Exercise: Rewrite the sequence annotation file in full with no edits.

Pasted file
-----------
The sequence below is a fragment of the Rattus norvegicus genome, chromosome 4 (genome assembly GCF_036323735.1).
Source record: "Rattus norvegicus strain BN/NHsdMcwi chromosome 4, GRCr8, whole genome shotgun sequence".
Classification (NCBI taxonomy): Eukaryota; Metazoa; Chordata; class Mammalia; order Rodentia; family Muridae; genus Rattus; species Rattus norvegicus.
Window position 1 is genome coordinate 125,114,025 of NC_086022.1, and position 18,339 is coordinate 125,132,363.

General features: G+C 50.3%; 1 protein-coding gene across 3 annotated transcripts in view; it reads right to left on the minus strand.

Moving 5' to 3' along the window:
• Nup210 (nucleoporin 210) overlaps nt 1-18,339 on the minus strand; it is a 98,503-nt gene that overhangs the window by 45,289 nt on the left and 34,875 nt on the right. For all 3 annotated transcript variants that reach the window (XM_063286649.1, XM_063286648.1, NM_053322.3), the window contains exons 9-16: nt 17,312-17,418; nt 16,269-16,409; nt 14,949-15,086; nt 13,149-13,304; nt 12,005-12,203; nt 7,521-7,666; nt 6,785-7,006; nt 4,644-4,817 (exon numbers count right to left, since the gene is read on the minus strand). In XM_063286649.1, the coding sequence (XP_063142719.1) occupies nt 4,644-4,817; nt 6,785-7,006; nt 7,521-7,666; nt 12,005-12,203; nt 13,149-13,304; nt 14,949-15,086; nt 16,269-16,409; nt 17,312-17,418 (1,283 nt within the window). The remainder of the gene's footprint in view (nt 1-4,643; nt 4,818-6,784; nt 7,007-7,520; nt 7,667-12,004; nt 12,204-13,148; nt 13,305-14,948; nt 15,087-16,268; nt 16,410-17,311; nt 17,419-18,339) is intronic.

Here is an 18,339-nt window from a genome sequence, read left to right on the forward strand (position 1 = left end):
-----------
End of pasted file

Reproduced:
The sequence below is a fragment of the Rattus norvegicus genome, chromosome 4 (genome assembly GCF_036323735.1).
Source record: "Rattus norvegicus strain BN/NHsdMcwi chromosome 4, GRCr8, whole genome shotgun sequence".
Classification (NCBI taxonomy): Eukaryota; Metazoa; Chordata; class Mammalia; order Rodentia; family Muridae; genus Rattus; species Rattus norvegicus.
Window position 1 is genome coordinate 125,114,025 of NC_086022.1, and position 18,339 is coordinate 125,132,363.

General features: G+C 50.3%; 1 protein-coding gene across 3 annotated transcripts in view; it reads right to left on the minus strand.

Moving 5' to 3' along the window:
• Nup210 (nucleoporin 210) overlaps nt 1-18,339 on the minus strand; it is a 98,503-nt gene that overhangs the window by 45,289 nt on the left and 34,875 nt on the right. For all 3 annotated transcript variants that reach the window (XM_063286649.1, XM_063286648.1, NM_053322.3), the window contains exons 9-16: nt 17,312-17,418; nt 16,269-16,409; nt 14,949-15,086; nt 13,149-13,304; nt 12,005-12,203; nt 7,521-7,666; nt 6,785-7,006; nt 4,644-4,817 (exon numbers count right to left, since the gene is read on the minus strand). In XM_063286649.1, the coding sequence (XP_063142719.1) occupies nt 4,644-4,817; nt 6,785-7,006; nt 7,521-7,666; nt 12,005-12,203; nt 13,149-13,304; nt 14,949-15,086; nt 16,269-16,409; nt 17,312-17,418 (1,283 nt within the window). The remainder of the gene's footprint in view (nt 1-4,643; nt 4,818-6,784; nt 7,007-7,520; nt 7,667-12,004; nt 12,204-13,148; nt 13,305-14,948; nt 15,087-16,268; nt 16,410-17,311; nt 17,419-18,339) is intronic.

Here is an 18,339-nt window from a genome sequence, read left to right on the forward strand (position 1 = left end):